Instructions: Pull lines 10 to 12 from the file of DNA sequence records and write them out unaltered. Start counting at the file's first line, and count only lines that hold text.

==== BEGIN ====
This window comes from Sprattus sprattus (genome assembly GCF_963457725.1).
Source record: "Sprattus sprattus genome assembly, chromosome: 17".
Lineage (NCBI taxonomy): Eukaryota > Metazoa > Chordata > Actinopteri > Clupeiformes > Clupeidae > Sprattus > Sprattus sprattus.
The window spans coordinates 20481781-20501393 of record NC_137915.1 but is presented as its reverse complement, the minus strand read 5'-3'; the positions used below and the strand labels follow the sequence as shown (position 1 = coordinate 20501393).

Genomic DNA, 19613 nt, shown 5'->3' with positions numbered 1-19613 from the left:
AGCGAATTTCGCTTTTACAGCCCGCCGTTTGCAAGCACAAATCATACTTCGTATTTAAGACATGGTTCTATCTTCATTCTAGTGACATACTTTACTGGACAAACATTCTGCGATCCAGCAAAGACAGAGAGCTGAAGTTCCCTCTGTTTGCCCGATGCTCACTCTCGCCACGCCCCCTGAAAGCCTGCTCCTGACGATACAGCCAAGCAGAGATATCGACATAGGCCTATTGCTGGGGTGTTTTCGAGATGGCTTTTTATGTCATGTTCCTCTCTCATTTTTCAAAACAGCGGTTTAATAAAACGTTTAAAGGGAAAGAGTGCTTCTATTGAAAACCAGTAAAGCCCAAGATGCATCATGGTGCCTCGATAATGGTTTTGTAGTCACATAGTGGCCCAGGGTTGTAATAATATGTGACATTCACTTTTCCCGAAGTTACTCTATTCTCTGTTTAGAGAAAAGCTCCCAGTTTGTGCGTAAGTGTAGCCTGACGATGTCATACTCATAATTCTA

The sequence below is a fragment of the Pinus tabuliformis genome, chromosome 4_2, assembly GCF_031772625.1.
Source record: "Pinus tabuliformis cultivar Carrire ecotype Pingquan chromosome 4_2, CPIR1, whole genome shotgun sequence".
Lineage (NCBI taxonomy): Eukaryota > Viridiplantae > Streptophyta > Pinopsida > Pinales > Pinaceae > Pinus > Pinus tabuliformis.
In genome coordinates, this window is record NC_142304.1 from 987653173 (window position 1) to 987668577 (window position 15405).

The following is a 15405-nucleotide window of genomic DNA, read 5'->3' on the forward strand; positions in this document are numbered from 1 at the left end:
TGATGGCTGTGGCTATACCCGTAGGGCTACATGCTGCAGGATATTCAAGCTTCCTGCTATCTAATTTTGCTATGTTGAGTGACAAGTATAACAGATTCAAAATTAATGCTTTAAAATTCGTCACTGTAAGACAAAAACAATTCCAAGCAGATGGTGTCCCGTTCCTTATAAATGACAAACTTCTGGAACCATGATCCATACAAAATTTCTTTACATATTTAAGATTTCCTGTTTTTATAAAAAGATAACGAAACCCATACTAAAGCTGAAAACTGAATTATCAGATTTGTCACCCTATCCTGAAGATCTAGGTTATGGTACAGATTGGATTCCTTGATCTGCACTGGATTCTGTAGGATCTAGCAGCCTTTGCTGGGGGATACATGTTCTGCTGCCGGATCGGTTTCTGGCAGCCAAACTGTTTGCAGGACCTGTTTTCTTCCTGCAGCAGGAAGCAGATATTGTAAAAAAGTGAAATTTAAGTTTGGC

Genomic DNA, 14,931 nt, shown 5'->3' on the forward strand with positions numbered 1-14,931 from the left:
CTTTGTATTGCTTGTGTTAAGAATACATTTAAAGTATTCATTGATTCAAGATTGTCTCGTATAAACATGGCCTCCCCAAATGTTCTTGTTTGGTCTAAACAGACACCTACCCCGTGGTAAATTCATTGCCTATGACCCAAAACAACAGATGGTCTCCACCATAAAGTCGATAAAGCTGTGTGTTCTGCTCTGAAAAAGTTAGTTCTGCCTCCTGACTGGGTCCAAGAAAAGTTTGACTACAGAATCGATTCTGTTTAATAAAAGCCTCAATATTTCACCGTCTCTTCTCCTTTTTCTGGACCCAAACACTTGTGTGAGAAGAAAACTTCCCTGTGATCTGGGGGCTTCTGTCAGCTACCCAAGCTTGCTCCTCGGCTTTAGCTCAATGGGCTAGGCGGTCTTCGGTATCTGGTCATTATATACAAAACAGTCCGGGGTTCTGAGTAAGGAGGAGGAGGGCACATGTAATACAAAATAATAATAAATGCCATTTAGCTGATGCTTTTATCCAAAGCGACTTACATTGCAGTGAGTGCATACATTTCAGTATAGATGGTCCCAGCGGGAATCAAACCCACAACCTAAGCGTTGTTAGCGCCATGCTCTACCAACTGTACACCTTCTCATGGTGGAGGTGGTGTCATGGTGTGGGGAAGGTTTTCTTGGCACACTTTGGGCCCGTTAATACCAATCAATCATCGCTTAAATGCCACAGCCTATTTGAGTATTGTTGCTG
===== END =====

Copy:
In genome coordinates, this window is record NC_142304.1 from 987653173 (window position 1) to 987668577 (window position 15405).

The following is a 15405-nucleotide window of genomic DNA, read 5'->3' on the forward strand; positions in this document are numbered from 1 at the left end:
TGATGGCTGTGGCTATACCCGTAGGGCTACATGCTGCAGGATATTCAAGCTTCCTGCTATCTAATTTTGCTATGTTGAGTGACAAGTATAACAGATTCAAAATTAATGCTTTAAAATTCGTCACTGTAAGACAAAAACAATTCCAAGCAGATGGTGTCCCGTTCCTTATAAATGACAAACTTCTGGAACCATGATCCATACAAAATTTCTTTACATATTTAAGATTTCCTGTTTTTATAAAAAGATAACGAAACCCATACTAAAGCTGAAAACTGAATTATCAGATTTGTCACCCTATCCTGAAGATCTAGGTTATGGTACAGATTGGATTCCTTGATCTGCACTGGATTCTGTAGGATCTAGCAGCCTTTGCTGGGGGATACATGTTCTGCTGCCGGATCGGTTTCTGGCAGCCAAACTGTTTGCAGGACCTGTTTTCTTCCTGCAGCAGGAAGCAGATATTGTAAAAAAGTGAAATTTAAGTTTGGC